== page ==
During the early part of summer 2008, I had the opportunity to watch an extraordinary Bravo Television documentary on the Sabian Company and its founder, Robert Zildjian. I was so astounded by the story behind the company as well as the Zildjian family's long and rich history of cymbal making that I was, literally, inspired to create in my medium, this symphony of textures.
I believe that texture is just as important to musical artists as it is visual artists. This sound wave is my attempt to communicate this notion to a wider public. In all my previous creations, recycled copper was my metal of choice. In this special project, I decided to integrate "new" recycled metals along with my usual copper. Specifically, I used scraps, pieces, shavings... etc, which have all come from one of the many stages of the company’s production process. Following is a complete description of the production process I use in my work along with photos of this particular work as it was being created.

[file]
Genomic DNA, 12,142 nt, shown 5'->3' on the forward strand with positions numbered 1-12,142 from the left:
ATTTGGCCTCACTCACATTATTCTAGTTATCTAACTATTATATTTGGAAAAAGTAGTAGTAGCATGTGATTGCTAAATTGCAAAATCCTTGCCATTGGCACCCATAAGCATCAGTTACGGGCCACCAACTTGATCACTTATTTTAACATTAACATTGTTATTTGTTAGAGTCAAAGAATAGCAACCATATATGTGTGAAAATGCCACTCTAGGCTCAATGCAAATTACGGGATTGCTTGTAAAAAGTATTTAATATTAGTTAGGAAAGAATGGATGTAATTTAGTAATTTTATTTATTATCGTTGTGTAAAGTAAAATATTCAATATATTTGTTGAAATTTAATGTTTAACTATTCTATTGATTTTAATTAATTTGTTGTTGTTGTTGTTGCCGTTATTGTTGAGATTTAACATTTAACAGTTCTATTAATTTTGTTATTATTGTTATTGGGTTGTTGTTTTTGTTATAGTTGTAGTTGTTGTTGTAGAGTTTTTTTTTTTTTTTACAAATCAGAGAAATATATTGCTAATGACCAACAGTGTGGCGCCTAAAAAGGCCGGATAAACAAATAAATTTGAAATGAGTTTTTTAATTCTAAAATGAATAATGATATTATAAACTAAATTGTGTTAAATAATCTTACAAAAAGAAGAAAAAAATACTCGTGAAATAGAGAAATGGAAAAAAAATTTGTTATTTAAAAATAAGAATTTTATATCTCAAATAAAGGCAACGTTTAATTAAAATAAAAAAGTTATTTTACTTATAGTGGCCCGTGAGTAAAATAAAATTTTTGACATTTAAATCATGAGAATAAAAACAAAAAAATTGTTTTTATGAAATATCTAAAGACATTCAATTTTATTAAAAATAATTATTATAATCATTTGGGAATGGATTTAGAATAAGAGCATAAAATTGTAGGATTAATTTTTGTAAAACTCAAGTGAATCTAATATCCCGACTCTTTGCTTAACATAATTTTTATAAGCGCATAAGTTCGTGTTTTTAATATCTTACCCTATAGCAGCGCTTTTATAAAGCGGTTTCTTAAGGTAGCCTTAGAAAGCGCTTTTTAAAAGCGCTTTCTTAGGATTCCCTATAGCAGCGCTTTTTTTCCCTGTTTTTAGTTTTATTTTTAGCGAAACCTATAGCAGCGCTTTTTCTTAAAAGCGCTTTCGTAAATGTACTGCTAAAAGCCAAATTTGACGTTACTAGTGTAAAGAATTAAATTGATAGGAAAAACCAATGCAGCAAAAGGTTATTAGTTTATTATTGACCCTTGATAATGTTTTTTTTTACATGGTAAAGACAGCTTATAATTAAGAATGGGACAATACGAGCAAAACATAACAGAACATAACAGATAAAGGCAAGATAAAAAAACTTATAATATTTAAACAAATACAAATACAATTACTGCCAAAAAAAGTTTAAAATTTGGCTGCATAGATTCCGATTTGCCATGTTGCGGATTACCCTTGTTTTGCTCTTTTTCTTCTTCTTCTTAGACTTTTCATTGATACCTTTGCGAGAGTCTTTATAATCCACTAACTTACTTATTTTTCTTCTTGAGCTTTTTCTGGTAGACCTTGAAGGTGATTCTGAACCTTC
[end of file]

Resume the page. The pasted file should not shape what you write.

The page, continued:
I only met Mr. Zildjian once; however, it was plenty for me to understand that he was a man of unshakable character. Regrettably, he died May 29, 2013 at the age of 89.
1) After creating the layout, I begin sourcing of recycled copper as well as selecting brass from the company’s production process that would be suitable for the intended purpose. I try to find interesting shapes (profiles) of metals which will provide me inspiration.
2) I then strip, burn, clean, scrape, brush, straighten… in other words, this step is the most labor intensive part of the process. Once prepped, I end up with gleaming, straight pieces of metal that will be used in the following step.
3) Following the prep-work, I create a frame / form to accept the fresh concrete. Armed with previously drawn sketches, I immediately proceed to imbedding the metal pieces into the concrete while at the same time, shaping the metal and the concrete to create the desired shapes. I have a window of opportunity of approximately one hour to complete this step.
4) Once the concrete is cured, another labor intensive part needs to be performed. Using a heavy-duty brush and some sand for added abrasion, I clean the surface of the concrete and the embedded metal pieces to reveal their beauty.
5) The final and most fun step is the application of acrylic paint and sealer to protect the paint and keep the metal from oxidizing.
Close-ups of the finished work.